Persecution of the Christians during this period. (McGrath 'HT' 20)
Apostolic Father. Most likely Syrian. The only thing 'known' about Ignatius was his martyr journey from Antioch to Rome where he wrote letters to different churches. Polycarp and Origen witness to this account.
Apostolic Father. Bishop of Smyrna. Leading Christian figure in mid 2nd century Roman Asia. Defended against heresies like Marcionites. Went to Rome, but on return to Smyrna was arrested and burnt to death.
Wrote First and Second Apology, Dialogue with Trypho and On the Resurrection. Beheaded in Rome between 163-167.
Bishop of Lyons. Native of Smyrna, heard Polycarp as boy. Studied in Rome. Opposed Gnosticism by focusing on traditional foundations of the church. Seen as connector between east and west church.
Greek Father. Theologian who taught in Alexandria was deeply influenced by Hellenistic philosophy specifically Plato. Origen was a pupil.
Carthage North Africa, born pagan. Advocated apostolic succession, apologist, became a Montanist. Known for articulating the three substances of the trinity. Western Church.
Approximate Dates. Alexandria School. Origen's God is apophatic.
Bishop of Alexandria. Attended council of Nicaea, opposed Arianism, stood for orthodoxy.
Approximate Dates. Younger bro of St. Basil & St. Macrina. Bishop of Nyssa. Theologian involved in council of Constantinople (381-94). Influenced by Origen meaning the fall came through free will and redemption through Christ. Was mystic/did apophatic stuff (transcendence/immanence). Nyssa located in Cappadocia in Asia Minor w/ Nazianus/Basil, major eastern church thinkers. Eastern Church.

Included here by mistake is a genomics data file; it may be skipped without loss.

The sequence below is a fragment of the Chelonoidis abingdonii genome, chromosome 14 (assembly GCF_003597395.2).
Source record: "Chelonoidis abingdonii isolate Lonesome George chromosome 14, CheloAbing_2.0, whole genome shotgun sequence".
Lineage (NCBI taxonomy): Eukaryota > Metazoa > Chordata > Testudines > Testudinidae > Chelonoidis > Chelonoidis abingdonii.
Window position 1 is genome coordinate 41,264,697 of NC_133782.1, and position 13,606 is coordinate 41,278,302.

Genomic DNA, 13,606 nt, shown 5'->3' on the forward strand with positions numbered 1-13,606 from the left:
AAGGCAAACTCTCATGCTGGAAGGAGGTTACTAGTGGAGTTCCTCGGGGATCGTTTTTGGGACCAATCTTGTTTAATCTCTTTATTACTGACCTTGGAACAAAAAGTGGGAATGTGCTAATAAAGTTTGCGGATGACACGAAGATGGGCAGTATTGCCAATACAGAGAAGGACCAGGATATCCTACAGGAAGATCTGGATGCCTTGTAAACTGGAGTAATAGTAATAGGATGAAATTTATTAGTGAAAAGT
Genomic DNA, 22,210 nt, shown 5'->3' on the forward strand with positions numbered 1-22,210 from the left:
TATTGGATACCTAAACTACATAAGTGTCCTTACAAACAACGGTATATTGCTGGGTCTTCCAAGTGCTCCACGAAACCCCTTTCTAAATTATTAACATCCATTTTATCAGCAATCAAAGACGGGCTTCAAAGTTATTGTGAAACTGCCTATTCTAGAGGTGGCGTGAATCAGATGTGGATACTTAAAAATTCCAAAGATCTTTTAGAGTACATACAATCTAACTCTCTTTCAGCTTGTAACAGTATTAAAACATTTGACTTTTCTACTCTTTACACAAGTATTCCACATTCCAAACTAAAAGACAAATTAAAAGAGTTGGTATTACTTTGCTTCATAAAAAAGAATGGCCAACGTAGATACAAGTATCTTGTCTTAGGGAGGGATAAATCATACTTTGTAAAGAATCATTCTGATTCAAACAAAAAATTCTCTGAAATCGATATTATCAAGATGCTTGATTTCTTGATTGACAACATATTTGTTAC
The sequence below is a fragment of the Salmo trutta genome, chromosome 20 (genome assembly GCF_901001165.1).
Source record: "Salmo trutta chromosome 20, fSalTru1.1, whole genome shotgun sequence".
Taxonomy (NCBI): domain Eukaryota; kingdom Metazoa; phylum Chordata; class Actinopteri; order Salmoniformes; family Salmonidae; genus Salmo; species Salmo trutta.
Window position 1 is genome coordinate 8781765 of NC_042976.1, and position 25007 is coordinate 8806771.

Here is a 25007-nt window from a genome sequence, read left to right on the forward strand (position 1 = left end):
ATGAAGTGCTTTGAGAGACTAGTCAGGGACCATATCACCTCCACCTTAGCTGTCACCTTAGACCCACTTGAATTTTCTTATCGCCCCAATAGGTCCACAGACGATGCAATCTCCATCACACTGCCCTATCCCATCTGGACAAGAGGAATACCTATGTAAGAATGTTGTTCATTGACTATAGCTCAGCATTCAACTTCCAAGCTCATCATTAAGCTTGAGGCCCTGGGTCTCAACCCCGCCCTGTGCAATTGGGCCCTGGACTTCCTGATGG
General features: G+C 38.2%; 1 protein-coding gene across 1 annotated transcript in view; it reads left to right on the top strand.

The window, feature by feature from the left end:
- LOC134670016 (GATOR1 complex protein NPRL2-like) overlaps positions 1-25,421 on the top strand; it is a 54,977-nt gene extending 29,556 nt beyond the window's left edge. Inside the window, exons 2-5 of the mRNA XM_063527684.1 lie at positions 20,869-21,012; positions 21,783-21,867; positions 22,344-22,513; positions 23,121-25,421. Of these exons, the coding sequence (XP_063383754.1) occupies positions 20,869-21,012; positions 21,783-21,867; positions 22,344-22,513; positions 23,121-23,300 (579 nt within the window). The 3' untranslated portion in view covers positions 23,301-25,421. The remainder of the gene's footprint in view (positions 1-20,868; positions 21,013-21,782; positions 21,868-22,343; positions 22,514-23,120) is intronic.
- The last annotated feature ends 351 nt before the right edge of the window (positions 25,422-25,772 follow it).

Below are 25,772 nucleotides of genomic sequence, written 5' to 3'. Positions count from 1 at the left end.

Brother of Gregory of Nyssa and St. Macrina. Cappadocian Father, friendship with Nazianus. Preached missions. Found controversies with extreme groups like Arians and Holy Spirit deniers.
Born and died in North Africa (part of Roman Empire). Made bishop of Hippo in 395. Western Church.
Greek Father. Archbishop of Constantinople. Eloquent speaker and had many recorded sermons. Spoke out against abuses by the church and politics.
Soon after becoming Bishop of Hippo.
Nero blames on Christians.
"...commanded provincial governors and magistrates to ensure that there was universal observance of the requirement to offer sacrifices to the Roman gods, and to the emperor." (McGrath, HT, 20)
Persecution of Christians which ordered destruction of Christian places of worship. (McGrath, HT, 20)
McGrath, HT, 20
Emperor Theodosius I called it. Made Constantinople higher than other cities other than Rome. Seemed to create a foundation for ecclesiastical conflict between Rome and Constantinople. It divided the eastern Roman empire into 5 diocese.
4th Ecumenical Council
"...vaguely defined entity, which is often taken to designate the period from the closing of the New Testament writings (c.100) to the definitive Council of Chalcedon (451)."
-McGrath 'Historical Theology'